Wed, Oct 13, 2010 - Page 6 News List

Workers turning up the heat on Sarkozy

WORK:Transport workers, teachers and civil servants went on strike across France yesterday in the latest labor action against the president’s pension reforms

AFP, PARIS

Workers turned up the heat on French President Nicolas Sarkozy by staging a fresh one-day strike yesterday and voting on whether to turn their protest against his pension reform into an indefinite stoppage.

In the fourth major action against the government reforms in just more than a month, transport workers, teachers and civil servants stopped work in a bid to halt the reforms, a cornerstone of Sarkozy’s program.

Millions have taken to the streets in recent weeks to protest and hundreds of thousands were expected to join the marches yesterday in Paris and in cities across France, with a further day of street protests planned for Saturday.

However, the reform bill is edging closer to becoming law, and late on Monday French senators passed another key measure, raising the age for a full state pension from 65 to 67. The lower house of parliament has already approved hiking the retirement age from 60 to 62, the most hotly contested measure.

Francois Chereque, the leader of the powerful CFDT union, said he expected a massive turnout at yesterday’s marches because this was “one of the last opportunities” to protest against the reforms.

“The government is today provoking this radicalization,” he told France 2 television.

Aviation and railway officials have warned travelers to expect serious disruption to air and rail traffic.

Up to half the flights to and from Paris Orly airport and one in three at Charles de Gaulle and Paris Beauvais were cancelled. Just one in three TGV high-speed trains was running although Eurostar trains between Paris and London were due to operate normally.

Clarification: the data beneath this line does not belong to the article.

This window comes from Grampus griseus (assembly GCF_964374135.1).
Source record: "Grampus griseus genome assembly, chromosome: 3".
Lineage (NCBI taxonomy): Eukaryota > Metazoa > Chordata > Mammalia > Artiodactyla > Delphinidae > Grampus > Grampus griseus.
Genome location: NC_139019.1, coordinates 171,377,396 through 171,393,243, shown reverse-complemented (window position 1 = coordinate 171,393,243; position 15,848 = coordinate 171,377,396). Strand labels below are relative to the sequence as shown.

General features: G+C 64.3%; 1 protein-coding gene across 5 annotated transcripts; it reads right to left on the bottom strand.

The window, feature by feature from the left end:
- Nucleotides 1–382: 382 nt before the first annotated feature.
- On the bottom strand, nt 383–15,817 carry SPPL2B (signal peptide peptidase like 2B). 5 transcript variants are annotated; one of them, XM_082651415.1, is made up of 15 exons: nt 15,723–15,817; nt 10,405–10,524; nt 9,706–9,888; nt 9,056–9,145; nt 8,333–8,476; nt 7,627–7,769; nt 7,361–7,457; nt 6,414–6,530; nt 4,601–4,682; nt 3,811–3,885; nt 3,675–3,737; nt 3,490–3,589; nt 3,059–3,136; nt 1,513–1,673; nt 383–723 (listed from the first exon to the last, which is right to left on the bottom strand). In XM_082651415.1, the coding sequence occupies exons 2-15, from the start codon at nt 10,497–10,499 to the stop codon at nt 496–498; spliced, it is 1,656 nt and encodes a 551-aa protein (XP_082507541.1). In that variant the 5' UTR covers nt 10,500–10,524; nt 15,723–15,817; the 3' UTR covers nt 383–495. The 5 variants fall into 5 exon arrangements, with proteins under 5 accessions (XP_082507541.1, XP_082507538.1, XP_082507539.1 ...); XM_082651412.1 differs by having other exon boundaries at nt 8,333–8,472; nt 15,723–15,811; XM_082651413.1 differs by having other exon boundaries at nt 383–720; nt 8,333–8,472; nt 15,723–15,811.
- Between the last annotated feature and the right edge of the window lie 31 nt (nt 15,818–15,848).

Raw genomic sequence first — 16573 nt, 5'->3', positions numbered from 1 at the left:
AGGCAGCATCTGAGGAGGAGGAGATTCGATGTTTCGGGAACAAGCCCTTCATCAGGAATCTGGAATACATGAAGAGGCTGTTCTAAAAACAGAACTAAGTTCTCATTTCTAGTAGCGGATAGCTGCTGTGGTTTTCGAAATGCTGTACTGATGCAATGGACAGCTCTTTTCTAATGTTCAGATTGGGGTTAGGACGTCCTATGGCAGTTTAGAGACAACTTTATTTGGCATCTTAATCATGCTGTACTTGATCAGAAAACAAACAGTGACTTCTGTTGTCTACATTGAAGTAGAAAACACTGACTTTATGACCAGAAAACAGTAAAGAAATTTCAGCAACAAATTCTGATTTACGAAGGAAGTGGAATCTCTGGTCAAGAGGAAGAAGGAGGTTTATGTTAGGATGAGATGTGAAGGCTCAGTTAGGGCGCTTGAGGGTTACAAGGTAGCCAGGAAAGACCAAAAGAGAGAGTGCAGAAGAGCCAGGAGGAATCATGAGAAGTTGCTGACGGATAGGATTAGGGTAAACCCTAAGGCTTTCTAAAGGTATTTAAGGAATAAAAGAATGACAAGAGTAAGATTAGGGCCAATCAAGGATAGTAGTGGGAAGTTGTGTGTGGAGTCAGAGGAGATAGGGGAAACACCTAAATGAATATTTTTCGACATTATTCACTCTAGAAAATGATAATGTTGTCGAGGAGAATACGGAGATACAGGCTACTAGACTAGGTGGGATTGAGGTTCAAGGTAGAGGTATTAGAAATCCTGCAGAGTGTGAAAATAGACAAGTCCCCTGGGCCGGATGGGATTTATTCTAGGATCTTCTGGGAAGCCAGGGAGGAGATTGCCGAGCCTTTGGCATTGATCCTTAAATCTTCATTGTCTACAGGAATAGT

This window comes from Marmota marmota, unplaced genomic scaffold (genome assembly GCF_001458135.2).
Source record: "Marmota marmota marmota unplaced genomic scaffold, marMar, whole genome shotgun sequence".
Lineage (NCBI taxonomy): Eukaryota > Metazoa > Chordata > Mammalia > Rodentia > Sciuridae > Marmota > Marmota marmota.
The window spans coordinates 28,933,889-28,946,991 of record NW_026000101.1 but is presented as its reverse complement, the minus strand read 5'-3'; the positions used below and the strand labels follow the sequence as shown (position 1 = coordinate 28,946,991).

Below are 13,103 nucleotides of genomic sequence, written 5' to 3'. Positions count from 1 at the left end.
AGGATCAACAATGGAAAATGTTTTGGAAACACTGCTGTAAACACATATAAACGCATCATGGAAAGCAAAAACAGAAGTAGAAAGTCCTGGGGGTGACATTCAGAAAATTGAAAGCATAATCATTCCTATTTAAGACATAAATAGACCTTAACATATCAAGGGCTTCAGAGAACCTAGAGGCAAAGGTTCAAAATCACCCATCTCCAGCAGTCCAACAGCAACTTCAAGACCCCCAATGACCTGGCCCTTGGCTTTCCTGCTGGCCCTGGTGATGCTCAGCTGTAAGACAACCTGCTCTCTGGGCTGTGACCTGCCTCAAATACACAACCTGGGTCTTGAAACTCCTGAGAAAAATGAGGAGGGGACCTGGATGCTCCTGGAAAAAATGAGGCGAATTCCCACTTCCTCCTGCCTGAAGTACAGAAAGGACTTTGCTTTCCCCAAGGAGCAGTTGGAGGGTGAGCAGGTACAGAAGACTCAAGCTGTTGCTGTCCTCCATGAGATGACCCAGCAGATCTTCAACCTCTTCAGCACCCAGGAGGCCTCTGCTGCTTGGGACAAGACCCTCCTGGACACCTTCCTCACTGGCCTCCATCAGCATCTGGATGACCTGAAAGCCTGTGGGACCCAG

Many Paris commuter trains were cancelled, but buses were operating normally and metro services were also less affected. Pension reform has turned into the biggest battle in Sarkozy’s presidency and the right-wing leader’s poll ratings are at rock-bottom.

But his government has stuck to the reform plans.

“We’re not here to do what’s easy, we don’t always have the people’s approval,” French Labor Minister Eric Woerth told the senators debating the bill.

“It’s difficult to tell the French that they have to work more, up to 67 years, but it has to be done,” he said.

This time some unions have raised the stakes, with threats to prolong the strikes beyond yesterday.

However, it was unclear how many workers would vote to extend their action. All the rail unions voted to ballot their members on an open-ended strike, but teachers and truckers were only planning to strike yesterday.

Union leaders have also appealed to school and university students to join them in the streets — a tactic denounced by Woerth as “totally irresponsible.”

A two-week-old strike at oil terminals in Marseille against port reforms has added to the pressure on the government, with fears that fuel shortages could soon reach refineries.

A CSA opinion poll released on Sunday showed the president’s approval rating dropping one point to 31 percent, his lowest since his election in 2007.

However, the pensions bill is a key plank of Sarkozy’s reform agenda as he eyes re-election in 2012 and tries to rein in France’s big public deficit.

The senate’s deliberations are due to last until Friday and the government hopes for the reform to be passed in its entirety by the end of the month.

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